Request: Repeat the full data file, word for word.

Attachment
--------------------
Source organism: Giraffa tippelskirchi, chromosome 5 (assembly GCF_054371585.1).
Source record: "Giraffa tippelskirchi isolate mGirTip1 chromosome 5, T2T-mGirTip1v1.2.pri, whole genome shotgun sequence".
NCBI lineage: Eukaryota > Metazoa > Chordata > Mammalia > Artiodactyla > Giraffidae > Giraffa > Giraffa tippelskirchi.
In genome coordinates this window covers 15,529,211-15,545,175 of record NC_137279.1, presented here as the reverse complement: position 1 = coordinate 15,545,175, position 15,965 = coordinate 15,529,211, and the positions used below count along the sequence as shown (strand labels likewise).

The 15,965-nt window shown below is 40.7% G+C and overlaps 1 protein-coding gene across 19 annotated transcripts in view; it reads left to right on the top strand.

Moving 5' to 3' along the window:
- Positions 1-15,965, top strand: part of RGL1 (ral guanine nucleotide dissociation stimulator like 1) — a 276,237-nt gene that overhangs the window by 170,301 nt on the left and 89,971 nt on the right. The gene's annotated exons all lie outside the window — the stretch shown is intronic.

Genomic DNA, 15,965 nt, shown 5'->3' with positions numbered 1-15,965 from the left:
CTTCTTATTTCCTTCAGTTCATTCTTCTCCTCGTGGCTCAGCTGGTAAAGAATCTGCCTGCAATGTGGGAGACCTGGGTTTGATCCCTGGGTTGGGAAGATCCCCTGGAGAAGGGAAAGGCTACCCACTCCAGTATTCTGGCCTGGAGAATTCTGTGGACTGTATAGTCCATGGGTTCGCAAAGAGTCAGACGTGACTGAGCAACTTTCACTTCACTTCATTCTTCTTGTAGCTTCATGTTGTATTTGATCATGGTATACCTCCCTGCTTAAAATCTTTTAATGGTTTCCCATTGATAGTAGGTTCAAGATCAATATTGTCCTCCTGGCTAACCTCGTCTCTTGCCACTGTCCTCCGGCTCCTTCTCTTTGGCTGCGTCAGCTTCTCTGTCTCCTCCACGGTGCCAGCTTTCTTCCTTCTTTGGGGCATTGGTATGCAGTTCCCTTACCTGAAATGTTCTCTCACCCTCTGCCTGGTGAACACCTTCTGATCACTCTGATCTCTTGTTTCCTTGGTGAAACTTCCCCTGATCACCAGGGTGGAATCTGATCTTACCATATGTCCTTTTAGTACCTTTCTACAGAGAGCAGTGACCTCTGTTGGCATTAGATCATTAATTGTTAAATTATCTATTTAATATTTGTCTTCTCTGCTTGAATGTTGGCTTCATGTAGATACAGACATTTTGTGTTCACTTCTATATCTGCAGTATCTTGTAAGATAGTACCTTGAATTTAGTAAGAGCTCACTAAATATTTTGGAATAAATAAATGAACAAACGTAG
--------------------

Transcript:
Source organism: Giraffa tippelskirchi, chromosome 5 (assembly GCF_054371585.1).
Source record: "Giraffa tippelskirchi isolate mGirTip1 chromosome 5, T2T-mGirTip1v1.2.pri, whole genome shotgun sequence".
NCBI lineage: Eukaryota > Metazoa > Chordata > Mammalia > Artiodactyla > Giraffidae > Giraffa > Giraffa tippelskirchi.
In genome coordinates this window covers 15,529,211-15,545,175 of record NC_137279.1, presented here as the reverse complement: position 1 = coordinate 15,545,175, position 15,965 = coordinate 15,529,211, and the positions used below count along the sequence as shown (strand labels likewise).

The 15,965-nt window shown below is 40.7% G+C and overlaps 1 protein-coding gene across 19 annotated transcripts in view; it reads left to right on the top strand.

Moving 5' to 3' along the window:
- Positions 1-15,965, top strand: part of RGL1 (ral guanine nucleotide dissociation stimulator like 1) — a 276,237-nt gene that overhangs the window by 170,301 nt on the left and 89,971 nt on the right. The gene's annotated exons all lie outside the window — the stretch shown is intronic.

Genomic DNA, 15,965 nt, shown 5'->3' with positions numbered 1-15,965 from the left:
CTTCTTATTTCCTTCAGTTCATTCTTCTCCTCGTGGCTCAGCTGGTAAAGAATCTGCCTGCAATGTGGGAGACCTGGGTTTGATCCCTGGGTTGGGAAGATCCCCTGGAGAAGGGAAAGGCTACCCACTCCAGTATTCTGGCCTGGAGAATTCTGTGGACTGTATAGTCCATGGGTTCGCAAAGAGTCAGACGTGACTGAGCAACTTTCACTTCACTTCATTCTTCTTGTAGCTTCATGTTGTATTTGATCATGGTATACCTCCCTGCTTAAAATCTTTTAATGGTTTCCCATTGATAGTAGGTTCAAGATCAATATTGTCCTCCTGGCTAACCTCGTCTCTTGCCACTGTCCTCCGGCTCCTTCTCTTTGGCTGCGTCAGCTTCTCTGTCTCCTCCACGGTGCCAGCTTTCTTCCTTCTTTGGGGCATTGGTATGCAGTTCCCTTACCTGAAATGTTCTCTCACCCTCTGCCTGGTGAACACCTTCTGATCACTCTGATCTCTTGTTTCCTTGGTGAAACTTCCCCTGATCACCAGGGTGGAATCTGATCTTACCATATGTCCTTTTAGTACCTTTCTACAGAGAGCAGTGACCTCTGTTGGCATTAGATCATTAATTGTTAAATTATCTATTTAATATTTGTCTTCTCTGCTTGAATGTTGGCTTCATGTAGATACAGACATTTTGTGTTCACTTCTATATCTGCAGTATCTTGTAAGATAGTACCTTGAATTTAGTAAGAGCTCACTAAATATTTTGGAATAAATAAATGAACAAACGTAG